twitter facebook stumble upon rss

Punished for Being Shy

sign up for the momlogic newsletter Tweet This

It turns out that my daughter has a little thing called "performance anxiety" -- but is that a crime?

shy girl

Dr. Wendy Walsh: I have a 6-year-old who is nothing like me. If you're familiar with my writing, you know that I am a shameless extrovert. Not my daughter. She is the quintessential wallflower. Even at 6, a sturdy, phonics-mastering first grader, she prefers to hang around mommy's skirts and stay mute much of the time. Eventually she does talk, and she has close friends, but it takes her a long time to warm up. In kindergarten, she didn't utter a word until after Christmas break. Her empathetic kindergarten teacher just kept handing her art projects and letting her communicate through art.

But not this year. First grade is a serious academic time. The make-or-break year for reading skills. And her teacher, a former marine with a reputation for running a no-nonsense first-grade boot camp, has drawn the battle lines. This child will not be allowed to be shy. It started with music class. In admonishing tones, the teacher informed me that my kid wouldn't sing, and followed up with the threat that she might get a failing grade in music. I actually laughed that one off. I couldn't imagine a Harvard entry board denying my smarty pants a place in college because her record showed a bad grade at age six. Then, since I didn't take it seriously, Ms. Drill Sergeant upped the ante. She began to send my kid to the principal's office for lip-synching!

Then the principal and the music teacher colluded in the war against my daughter's shyness. With her troops amassed, Ms. No Nonsense went one step further. When my little sensitive angel went mute in math class, one day the enraged teacher sent her (for the third time) to the principal's office, who in turn corralled her with "the other bad kids" (my daughter's words) and made them pick up trash in the schoolyard during lunch.

I'm taking a deep breath as I write this. Put on your intellectual brain, mama. So I Google the words "performance anxiety in children" and "social phobia." There is much to read. I find that my little one isn't so unique. This is a common stressor in young kids and can be treated with gentle group therapy and individual therapy. Social skills classes can give kids a boost too. And, above all, giving positive rewards rather than punishment is the best route to go.

In all fairness to that dedicated teacher, who has churned hundreds of successful kids through her very efficient mill, sometimes social anxiety can present itself as oppositional-defiant behavior. And when a child refuses to say "please and thank you," it can cause adults to feel offended and disrespected. I didn't say that interacting with my child is a pleasant experience. And when there is a class of 28 students, making special arrangements for one doesn't seem practical. I'll be having a heart-to-heart with the three-star general today. I'll let you know how it goes.

next: Does Eating Fish Make Kids Smarter?
14 comments so far | Post a comment now
Anonymous February 1, 2010, 3:31 AM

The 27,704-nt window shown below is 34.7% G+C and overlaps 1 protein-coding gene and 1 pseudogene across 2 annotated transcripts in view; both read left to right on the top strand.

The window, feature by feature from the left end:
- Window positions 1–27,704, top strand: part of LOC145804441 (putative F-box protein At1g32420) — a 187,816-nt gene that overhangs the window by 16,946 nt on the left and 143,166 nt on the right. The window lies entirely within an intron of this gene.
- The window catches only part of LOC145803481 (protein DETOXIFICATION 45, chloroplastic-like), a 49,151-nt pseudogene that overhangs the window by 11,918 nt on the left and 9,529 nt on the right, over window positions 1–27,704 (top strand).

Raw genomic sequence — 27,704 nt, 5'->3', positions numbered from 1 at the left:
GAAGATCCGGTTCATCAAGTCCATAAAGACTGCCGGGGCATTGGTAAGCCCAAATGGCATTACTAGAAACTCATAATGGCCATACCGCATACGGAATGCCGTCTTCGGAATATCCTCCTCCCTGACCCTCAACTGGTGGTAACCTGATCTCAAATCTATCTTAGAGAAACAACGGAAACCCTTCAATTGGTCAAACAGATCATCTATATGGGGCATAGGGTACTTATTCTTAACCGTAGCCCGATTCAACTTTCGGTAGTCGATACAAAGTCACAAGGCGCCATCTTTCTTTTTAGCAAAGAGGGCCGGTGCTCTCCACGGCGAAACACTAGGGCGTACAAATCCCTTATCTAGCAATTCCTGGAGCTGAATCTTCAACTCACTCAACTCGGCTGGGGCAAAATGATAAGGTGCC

Good luck mama. I’m a teacher with my own children with social anxiety. I’ve seen many a teacher not being able to understand these kind of kids while I’ve seen several who really do bring out the best in our “wallflowers”. Some personalities just work well and some don’t. It’s a shame they are being so tough on your child. Good luck with your drill Sargent.

chris February 1, 2010, 8:13 AM

I wish teachers would be more sympathic to this. In school, I was so afraid of reading out loud that I would take a failing grade in place of standing up and reading a book report. In high school, I would skip school to just avoid speaking out in class. Not everyone enjoys having all attention on them.

Anonymous Mom February 1, 2010, 8:54 AM

My mother used to bash my sister’s parenting skills because my niece never said “thank you.” Now I communicate with my niece online, and find out that she was painfully shy and still gets anxiety attacks at merely speaking on the phone, even though she is 28 and a mother herself now. I hope that the author’s child gets the help and understanding that she needs, so that she doesn’t grow up with these same anxieties built into her, like my poor niece has.

LizM February 1, 2010, 11:43 AM

Do whatever it takes to stop this now! My daughter’s first grade teacher screamed at my child constantly and made up excuses to count things wrong (like insisting to my daughter that “baseball” was not a compound word). Its taken 5 years, many prayers, an amazing karate sensei, and homeschooling to begin to repair the damage this teacher did to my shy child.

Karen McAllister February 1, 2010, 11:49 AM

Good luck! My kids are super shy too, and the teachers never seem to appreciate them for who they are compared to the other more outgoing kids.

casey February 1, 2010, 11:54 AM

Transfer your kid right now. The teacher isn’t going to change but you should. A mean teacher may get kids to read. But this is teaching not dog training. I am a teacher and parent and this pair just isn’t working. It’s like a bad blind date. Would you keep dating someone for 9 month if you hated him or her?

dmill February 1, 2010, 12:36 PM